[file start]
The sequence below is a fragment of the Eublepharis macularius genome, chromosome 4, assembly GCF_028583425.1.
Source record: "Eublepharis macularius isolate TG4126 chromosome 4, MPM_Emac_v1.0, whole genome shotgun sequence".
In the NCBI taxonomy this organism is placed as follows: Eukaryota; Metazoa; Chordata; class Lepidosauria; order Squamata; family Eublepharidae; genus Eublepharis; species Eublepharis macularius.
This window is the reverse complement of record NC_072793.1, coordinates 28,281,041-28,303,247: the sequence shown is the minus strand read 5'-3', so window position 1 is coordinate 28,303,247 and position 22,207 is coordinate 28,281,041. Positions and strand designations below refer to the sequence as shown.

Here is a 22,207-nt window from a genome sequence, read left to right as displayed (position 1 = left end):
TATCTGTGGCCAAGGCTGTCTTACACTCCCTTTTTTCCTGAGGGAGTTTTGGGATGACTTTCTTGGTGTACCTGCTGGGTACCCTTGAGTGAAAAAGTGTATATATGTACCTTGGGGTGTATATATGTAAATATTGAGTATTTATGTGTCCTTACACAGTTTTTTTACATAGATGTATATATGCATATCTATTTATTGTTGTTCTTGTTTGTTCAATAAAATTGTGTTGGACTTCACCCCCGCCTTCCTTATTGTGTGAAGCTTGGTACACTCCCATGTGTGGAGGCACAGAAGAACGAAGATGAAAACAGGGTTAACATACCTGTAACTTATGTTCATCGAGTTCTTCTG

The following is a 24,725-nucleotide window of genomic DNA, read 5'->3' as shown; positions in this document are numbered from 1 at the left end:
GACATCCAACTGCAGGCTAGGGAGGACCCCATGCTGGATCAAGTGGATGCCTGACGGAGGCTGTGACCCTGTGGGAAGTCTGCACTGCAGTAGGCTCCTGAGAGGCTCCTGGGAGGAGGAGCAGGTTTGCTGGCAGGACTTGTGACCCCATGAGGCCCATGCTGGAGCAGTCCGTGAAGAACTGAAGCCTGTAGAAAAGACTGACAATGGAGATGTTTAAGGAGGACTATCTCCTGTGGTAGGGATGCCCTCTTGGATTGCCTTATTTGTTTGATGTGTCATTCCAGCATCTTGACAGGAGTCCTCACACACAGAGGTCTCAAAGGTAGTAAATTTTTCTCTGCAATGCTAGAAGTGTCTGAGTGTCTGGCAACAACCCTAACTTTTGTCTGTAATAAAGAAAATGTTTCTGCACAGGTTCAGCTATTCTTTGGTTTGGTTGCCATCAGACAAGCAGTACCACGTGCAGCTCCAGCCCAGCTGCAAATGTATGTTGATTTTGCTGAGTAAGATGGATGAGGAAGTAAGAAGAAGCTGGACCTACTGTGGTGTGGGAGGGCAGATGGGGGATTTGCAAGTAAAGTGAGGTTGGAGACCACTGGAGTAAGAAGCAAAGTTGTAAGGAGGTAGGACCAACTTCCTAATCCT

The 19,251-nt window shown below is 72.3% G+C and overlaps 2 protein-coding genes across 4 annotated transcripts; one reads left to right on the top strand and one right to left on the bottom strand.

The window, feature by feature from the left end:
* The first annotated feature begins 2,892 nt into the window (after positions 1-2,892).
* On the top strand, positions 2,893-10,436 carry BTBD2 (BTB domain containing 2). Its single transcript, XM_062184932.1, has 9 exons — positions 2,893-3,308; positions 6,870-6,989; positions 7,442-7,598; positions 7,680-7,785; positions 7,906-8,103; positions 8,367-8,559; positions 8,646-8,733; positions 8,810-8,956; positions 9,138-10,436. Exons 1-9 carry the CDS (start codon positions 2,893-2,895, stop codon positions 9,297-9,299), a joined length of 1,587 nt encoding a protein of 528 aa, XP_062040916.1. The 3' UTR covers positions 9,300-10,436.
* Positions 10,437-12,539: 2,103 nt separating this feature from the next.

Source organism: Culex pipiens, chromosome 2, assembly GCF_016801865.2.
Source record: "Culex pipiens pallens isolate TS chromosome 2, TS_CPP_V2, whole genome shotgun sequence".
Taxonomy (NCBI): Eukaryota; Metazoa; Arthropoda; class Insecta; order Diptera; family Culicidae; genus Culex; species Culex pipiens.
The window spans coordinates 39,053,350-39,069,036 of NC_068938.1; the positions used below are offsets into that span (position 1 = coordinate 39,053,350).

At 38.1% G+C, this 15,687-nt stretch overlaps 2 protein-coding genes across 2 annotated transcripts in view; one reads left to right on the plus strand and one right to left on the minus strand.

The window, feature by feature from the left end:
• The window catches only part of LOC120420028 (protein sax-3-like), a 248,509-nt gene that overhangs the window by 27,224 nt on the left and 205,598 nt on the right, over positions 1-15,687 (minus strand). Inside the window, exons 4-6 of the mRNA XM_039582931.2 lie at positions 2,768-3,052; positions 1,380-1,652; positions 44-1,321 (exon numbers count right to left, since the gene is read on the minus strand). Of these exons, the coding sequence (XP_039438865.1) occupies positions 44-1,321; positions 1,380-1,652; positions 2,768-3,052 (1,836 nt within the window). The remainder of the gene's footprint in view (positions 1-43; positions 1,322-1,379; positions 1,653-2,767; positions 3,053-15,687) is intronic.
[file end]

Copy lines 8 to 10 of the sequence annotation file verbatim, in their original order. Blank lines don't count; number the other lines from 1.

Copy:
GACATCCAACTGCAGGCTAGGGAGGACCCCATGCTGGATCAAGTGGATGCCTGACGGAGGCTGTGACCCTGTGGGAAGTCTGCACTGCAGTAGGCTCCTGAGAGGCTCCTGGGAGGAGGAGCAGGTTTGCTGGCAGGACTTGTGACCCCATGAGGCCCATGCTGGAGCAGTCCGTGAAGAACTGAAGCCTGTAGAAAAGACTGACAATGGAGATGTTTAAGGAGGACTATCTCCTGTGGTAGGGATGCCCTCTTGGATTGCCTTATTTGTTTGATGTGTCATTCCAGCATCTTGACAGGAGTCCTCACACACAGAGGTCTCAAAGGTAGTAAATTTTTCTCTGCAATGCTAGAAGTGTCTGAGTGTCTGGCAACAACCCTAACTTTTGTCTGTAATAAAGAAAATGTTTCTGCACAGGTTCAGCTATTCTTTGGTTTGGTTGCCATCAGACAAGCAGTACCACGTGCAGCTCCAGCCCAGCTGCAAATGTATGTTGATTTTGCTGAGTAAGATGGATGAGGAAGTAAGAAGAAGCTGGACCTACTGTGGTGTGGGAGGGCAGATGGGGGATTTGCAAGTAAAGTGAGGTTGGAGACCACTGGAGTAAGAAGCAAAGTTGTAAGGAGGTAGGACCAACTTCCTAATCCT

The 19,251-nt window shown below is 72.3% G+C and overlaps 2 protein-coding genes across 4 annotated transcripts; one reads left to right on the top strand and one right to left on the bottom strand.

The window, feature by feature from the left end: